From The Zora Magazine on Medium: The ZORA Canon: The 100 Greatest Books Ever Written by African American Women
The ZORA Canon, our list of the 100 greatest books ever written by African American women, is one of a kind, yet it exists within a rich cultural tradition. As author and New York Times contributing opinion writer Kaitlyn Greenidge notes in “Why We Need to Acknowledge the African American Women’s Canon,” her insightful and moving introduction to the list, Black artists and cultural leaders have been compiling documents of this sort since the 1700s, first as part of an ongoing argument against White supremacy and slavery.
Later, during Reconstruction, as a reminder to the newly literate Black population “that they were not alone.” Later still, to catalog the abundance of the Harlem Renaissance (the period that brought us Zora Neale Hurston, for whom ZORA is named). And in contemporary time, less to prove the value of Black women’s voices and their humanity than to “go about challenging the work of figuring out what this space would mean for us.”
To our knowledge, however, no one has ever compiled a comprehensive list specifically featuring the finest literary works produced by African American women authors. We decided to undertake that effort both to honor that still underappreciated group of writers and to provide ZORAreaders — you — with a handy reference guide to their work.
How did we choose what works to include? The ZORA editors assembled a blue-ribbon panel of authorities on African American women’s literature, asked them for their selections, then worked with them to vet and shape the final list. The group included Malaika Adero, a former vice president and senior editor for Atria Books at Simon & Schuster; Margo Jefferson, a Pulitzer Prize–winning critic and professor; Ayana Mathis, a professor and New York Times bestselling author; Tressie McMillan Cottom, an author and sociologist; Imani Perry, a professor of African American studies and an author; and Jesmyn Ward, an author and English professor.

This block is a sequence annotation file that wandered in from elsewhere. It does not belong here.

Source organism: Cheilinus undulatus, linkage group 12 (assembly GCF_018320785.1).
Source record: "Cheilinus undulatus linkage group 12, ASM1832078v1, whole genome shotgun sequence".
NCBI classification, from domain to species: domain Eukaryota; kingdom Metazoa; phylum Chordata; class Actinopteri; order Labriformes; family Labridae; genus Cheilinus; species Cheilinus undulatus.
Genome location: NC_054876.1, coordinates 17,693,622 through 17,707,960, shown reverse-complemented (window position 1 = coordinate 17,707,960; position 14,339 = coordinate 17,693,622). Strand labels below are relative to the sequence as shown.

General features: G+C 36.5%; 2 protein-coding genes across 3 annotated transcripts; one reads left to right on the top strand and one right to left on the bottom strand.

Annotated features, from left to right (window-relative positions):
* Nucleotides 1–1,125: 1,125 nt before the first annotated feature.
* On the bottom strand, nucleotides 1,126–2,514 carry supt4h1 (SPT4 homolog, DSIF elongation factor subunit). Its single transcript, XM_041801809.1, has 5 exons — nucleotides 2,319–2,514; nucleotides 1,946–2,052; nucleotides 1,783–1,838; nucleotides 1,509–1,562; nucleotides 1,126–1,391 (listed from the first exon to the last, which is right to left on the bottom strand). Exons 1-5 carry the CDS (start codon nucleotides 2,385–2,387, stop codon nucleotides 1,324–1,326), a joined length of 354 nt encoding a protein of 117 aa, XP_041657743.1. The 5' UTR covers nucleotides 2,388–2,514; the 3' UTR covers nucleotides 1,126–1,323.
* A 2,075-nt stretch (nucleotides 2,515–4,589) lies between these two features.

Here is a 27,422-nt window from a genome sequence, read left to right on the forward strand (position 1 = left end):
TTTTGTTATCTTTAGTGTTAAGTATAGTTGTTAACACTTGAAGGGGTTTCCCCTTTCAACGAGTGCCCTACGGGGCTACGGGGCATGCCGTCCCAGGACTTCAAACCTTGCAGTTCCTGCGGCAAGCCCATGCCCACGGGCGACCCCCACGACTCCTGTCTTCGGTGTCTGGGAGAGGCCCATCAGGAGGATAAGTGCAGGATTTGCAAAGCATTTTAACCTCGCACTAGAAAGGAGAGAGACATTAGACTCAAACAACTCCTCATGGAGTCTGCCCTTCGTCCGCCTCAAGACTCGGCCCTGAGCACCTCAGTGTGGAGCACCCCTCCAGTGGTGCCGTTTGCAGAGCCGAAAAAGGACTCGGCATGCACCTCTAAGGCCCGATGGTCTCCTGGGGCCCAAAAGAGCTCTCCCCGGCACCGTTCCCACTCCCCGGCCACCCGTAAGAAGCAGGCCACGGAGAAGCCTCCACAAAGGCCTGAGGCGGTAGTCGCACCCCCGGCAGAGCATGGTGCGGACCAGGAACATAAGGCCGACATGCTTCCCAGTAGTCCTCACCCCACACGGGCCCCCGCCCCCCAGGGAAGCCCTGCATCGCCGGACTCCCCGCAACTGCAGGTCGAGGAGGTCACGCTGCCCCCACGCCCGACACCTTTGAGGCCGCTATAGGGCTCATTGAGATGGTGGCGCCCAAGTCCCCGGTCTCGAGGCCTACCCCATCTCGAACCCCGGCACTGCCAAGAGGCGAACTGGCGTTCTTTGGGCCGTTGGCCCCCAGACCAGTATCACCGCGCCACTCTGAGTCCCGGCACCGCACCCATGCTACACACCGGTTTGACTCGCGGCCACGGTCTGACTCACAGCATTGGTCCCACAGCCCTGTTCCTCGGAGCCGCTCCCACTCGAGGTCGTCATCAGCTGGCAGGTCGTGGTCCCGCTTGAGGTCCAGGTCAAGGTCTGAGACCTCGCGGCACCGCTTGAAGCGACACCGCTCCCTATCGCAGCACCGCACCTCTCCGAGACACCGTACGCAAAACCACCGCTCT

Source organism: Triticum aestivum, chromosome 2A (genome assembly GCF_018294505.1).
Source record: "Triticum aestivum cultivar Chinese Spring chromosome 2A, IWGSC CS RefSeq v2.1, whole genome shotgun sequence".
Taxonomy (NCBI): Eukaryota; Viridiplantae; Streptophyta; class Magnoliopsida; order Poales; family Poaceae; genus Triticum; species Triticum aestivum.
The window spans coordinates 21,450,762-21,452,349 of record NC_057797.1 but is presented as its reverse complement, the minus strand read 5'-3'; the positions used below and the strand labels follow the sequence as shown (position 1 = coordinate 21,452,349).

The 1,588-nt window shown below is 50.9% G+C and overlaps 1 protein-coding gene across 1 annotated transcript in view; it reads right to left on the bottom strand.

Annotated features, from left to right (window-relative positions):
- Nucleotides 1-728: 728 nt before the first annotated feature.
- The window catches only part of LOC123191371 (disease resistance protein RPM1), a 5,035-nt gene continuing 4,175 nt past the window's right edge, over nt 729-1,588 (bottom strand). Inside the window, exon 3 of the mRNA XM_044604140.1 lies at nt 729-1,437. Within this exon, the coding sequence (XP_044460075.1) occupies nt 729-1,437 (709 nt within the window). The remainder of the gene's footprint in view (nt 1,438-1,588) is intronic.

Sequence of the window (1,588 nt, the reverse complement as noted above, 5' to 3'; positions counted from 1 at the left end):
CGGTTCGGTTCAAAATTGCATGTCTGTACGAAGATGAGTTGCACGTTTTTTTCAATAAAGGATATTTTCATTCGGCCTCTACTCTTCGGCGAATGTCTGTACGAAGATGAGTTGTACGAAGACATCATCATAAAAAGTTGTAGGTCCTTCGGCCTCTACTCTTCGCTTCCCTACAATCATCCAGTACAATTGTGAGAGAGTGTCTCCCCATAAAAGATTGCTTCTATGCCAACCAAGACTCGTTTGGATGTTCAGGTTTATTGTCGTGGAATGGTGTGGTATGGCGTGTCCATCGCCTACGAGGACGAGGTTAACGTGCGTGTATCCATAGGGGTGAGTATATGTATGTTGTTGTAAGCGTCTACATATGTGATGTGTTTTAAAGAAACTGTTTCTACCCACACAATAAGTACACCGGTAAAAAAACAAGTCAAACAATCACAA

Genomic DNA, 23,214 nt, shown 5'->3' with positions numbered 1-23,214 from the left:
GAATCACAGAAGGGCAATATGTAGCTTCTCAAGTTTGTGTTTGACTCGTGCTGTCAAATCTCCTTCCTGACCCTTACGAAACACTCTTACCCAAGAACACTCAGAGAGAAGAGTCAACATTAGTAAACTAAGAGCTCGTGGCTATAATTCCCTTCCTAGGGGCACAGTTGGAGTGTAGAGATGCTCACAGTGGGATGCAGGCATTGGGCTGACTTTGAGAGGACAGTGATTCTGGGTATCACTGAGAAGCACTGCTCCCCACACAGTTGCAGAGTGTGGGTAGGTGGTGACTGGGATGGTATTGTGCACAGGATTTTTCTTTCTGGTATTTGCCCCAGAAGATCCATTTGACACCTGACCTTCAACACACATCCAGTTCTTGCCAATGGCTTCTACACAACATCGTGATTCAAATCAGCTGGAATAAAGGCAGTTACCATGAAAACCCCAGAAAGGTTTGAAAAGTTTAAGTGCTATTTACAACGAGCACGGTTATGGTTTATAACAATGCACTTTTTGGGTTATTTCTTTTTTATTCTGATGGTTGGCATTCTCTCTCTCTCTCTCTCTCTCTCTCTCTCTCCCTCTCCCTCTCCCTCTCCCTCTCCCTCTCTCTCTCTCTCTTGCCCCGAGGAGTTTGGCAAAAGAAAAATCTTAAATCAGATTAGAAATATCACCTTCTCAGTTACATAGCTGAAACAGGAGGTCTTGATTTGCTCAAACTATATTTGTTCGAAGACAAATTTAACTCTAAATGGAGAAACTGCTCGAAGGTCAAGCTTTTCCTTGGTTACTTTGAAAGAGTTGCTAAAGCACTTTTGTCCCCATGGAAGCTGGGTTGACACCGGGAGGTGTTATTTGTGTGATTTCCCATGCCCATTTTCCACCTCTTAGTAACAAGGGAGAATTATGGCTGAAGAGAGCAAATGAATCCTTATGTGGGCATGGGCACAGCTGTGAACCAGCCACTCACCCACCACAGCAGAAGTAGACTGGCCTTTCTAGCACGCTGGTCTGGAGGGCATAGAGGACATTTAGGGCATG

The result is a list of 100 masterworks, spanning 160 years of African American women’s literature, divided into sections from pre-emancipation to the present, including fiction and nonfiction, novels, plays, anthologies, and poetry collections and ranging in subject matter from the historical to the personal (and sometimes both at once). Taken together, the works don’t just make up a novel canon; they form a revealing mosaic of the Black American experience during the time period. They’re also just great reads.
Finally, to complement the canon, ZORA editors and contributors compiled “The Next Generation,” a list of 10 up-and-coming African American women writers we believe are likely to make their own indelible mark.
Exercises like this are inherently subjective, of course. We invite you to offer your comments and critiques in the response sections at the end of the lists.
Our intention with both lists is to offer ZORA readers an opportunity to explore our shared cultural and literary history, connect with others in the ZORA community, and simply have fun. We hope you enjoy them.
— The Editors